What makes this crisis so maddening is that the money involved here is trivial – the total spend on this drug class amounts to .5% of total cancer care costs, and would be the most cost efficient portion of total cancer spend even if its price increased by a factor of 2. What we are doing here is simply madness.

Predictably, given an infinite array of solutions, our Congress has chosen the one least likely to have any beneficial impact – greater regulatory powers to the FDA. They have been given the FDA plenipotentiary powers to deal with generic drug manufacturers domestic and foreign in every way except the only one that matters – product price. Imagine the happiness with which those generic drug manufacturers receive regulatory visits from the most threatening regulatory agency in the US. These manufacturers are suffering from devastated sales and profits resulting from price controls imposed by the Federal Government. In through the door walks the FDA, recently empowered with new regulatory “tools” to deal with recalcitrant drug manufacturers. From a CEO’s perspective this looks like the regulatory equivalent of waterboarding – another innovation from the Bush Administration.

There is plenty of bi-partisan blame to be passed around here. The response from the Obama Administration and the Democrats in Congress has been predictably tepid and equivocal. A NYT piece written by its de-facto healthcare spokesman, Dr. Ezekiel J. Emanuel, said, ”Unfortunately, there is no quick fix, because all solutions require legislation. A bill introduced in February by Senator Amy Klobuchar, Democrat of Minnesota, and Senator Bob Casey, Democrat of Pennsylvania, would require generic manufacturers to notify the Food and Drug Administration if they expected a supply problem or planned to stop manufacturing a drug. But the F.D.A. isn’t able to force manufacturers to produce a drug, and learning about impending shortages with little authority to alleviate them is of limited benefit.” This is hardly the stuff of bold thinking leaders, and speaks to what seems to a mysterious and insoluble problem – it is hogwash.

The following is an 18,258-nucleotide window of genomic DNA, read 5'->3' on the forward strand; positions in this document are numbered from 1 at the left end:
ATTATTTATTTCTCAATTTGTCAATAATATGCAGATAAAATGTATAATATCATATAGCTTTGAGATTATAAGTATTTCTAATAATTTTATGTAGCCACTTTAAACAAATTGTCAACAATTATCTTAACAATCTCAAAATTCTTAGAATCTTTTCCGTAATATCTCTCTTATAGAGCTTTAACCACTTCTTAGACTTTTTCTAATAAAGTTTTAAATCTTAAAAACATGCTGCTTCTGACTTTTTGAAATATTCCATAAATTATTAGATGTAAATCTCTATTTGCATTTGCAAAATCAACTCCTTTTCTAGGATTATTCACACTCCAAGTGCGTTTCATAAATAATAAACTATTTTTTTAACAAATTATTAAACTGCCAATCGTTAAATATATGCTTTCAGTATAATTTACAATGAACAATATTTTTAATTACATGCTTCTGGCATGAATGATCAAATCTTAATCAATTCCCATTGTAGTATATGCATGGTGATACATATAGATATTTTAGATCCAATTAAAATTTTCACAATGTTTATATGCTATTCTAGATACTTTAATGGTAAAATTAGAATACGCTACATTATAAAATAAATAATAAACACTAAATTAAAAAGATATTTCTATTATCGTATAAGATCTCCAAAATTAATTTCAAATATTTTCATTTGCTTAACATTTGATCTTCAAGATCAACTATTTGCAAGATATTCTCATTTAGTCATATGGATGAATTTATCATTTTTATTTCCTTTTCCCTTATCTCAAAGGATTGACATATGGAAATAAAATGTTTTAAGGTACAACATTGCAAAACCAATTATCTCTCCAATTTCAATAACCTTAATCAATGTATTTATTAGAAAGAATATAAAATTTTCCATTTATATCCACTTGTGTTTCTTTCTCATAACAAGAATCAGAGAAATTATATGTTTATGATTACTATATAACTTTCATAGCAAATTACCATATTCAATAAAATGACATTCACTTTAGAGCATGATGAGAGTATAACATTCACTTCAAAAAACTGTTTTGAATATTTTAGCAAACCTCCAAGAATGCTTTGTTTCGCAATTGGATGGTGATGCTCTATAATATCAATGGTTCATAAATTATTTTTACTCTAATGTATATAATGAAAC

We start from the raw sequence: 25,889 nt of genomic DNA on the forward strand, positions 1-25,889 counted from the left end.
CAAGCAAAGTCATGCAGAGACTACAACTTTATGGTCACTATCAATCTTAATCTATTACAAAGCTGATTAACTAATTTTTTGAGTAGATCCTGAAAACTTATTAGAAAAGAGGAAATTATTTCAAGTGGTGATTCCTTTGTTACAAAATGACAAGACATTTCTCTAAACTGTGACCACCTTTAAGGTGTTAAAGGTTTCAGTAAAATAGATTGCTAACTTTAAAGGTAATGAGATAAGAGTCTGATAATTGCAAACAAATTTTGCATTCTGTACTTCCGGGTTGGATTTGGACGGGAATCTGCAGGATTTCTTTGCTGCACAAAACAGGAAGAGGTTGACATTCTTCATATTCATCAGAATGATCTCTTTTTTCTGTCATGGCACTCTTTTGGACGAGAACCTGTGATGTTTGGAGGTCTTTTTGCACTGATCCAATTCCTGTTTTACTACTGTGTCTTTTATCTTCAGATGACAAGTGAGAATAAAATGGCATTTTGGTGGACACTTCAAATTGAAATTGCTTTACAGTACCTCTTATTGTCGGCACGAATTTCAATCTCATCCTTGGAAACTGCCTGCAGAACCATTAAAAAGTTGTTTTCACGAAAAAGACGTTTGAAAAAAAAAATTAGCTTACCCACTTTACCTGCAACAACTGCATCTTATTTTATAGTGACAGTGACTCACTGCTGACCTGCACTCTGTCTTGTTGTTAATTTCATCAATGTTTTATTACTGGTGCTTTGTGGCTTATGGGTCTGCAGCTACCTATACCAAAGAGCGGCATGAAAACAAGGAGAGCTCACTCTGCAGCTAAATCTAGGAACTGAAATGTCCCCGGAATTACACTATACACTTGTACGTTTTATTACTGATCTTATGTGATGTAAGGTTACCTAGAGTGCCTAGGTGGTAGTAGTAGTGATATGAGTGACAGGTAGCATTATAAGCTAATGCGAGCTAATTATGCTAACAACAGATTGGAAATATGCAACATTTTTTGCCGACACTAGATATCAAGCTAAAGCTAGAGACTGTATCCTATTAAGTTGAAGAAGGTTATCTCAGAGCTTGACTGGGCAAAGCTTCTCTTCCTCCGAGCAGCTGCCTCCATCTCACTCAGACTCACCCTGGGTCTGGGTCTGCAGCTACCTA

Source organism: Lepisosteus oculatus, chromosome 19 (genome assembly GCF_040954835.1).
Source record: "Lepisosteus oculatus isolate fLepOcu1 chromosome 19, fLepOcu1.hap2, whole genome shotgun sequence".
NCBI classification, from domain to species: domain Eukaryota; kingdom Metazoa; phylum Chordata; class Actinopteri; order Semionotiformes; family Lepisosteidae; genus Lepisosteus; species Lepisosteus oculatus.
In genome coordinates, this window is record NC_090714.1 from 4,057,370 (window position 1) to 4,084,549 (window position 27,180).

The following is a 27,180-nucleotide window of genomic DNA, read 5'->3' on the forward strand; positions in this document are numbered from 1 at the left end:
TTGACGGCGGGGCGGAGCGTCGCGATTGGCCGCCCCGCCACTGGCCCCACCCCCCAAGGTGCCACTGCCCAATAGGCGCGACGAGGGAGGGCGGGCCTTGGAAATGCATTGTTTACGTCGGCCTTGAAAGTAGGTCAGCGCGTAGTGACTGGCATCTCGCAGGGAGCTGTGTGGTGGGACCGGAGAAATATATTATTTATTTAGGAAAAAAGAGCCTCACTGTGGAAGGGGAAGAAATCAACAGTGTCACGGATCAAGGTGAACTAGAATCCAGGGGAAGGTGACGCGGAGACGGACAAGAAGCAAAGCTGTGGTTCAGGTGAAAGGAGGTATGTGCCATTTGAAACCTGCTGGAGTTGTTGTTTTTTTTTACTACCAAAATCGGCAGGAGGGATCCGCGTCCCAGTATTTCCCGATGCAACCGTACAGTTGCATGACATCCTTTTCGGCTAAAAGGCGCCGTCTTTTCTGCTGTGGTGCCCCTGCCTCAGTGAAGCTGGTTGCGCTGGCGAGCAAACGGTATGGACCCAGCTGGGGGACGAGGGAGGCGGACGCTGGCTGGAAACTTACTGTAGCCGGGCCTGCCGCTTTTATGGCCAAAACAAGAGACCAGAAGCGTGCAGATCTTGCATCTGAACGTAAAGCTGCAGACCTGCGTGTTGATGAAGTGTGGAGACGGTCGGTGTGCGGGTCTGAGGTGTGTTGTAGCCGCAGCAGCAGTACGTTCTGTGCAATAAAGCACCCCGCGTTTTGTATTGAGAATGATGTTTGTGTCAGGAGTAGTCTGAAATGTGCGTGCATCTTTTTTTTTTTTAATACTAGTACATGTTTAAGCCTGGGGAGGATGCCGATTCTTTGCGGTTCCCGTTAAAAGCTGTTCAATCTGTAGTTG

This has to be the archetype of horrible social policy, made without the benefit of consideration of a null-hypothesis, (check out my blog on the subject).

In the final act of this theater of the absurd, the FDA put out a video (FDA Video) with actors schooled in Bobby Jindal method acting. The video is seemingly targeted at 4th graders interested shortages of generic injectable oncology drugs.

Perhaps most terrifying, is the official GAO report on the problem. This piece of bureaucratic literary legerdemain is the stuff of legend, (GAO Report). This nonsensical report buries any discussion of the impact of price controls until page 82 of Appendix IV. Imagine the fantasy of bureaucratic bungling that is the first 81 pages. It is safe to say that this price induced drug shortage is a good piece of political fodder – bad drug producers and greedy doctors pitted against the elected defenders of goodness and their bureaucratic handmaidens. The first administration devoted to bringing equity to American healthcare is incapable of applying freshman year economics to bring generic drugs to children dying of cancer. The shame is unspeakable.

Wes Chapman
Written by Wes Chapman

1 Comment responses

  1. Avatar

    Masterful piece highlighting the perils of obstructing the invisible hand from performing its critical and socially beneficial function. The 70’s energy price control parallel rhymes ominously — the gasoline shortages proved to be sideshow warm ups for the 80’s oil field carnage induced by the consequent capital misallocation. Truly tragic for cancer patients. I despair of a couple Matterhorn scale obstacles:

    –The invisible hand has been impeded broadly in all of health care since the onset of WW II, breeding general fear of having it restored;

    –The ACA and its proponents demonstrate the deep hostility to the invisible hand embedded in the governing class.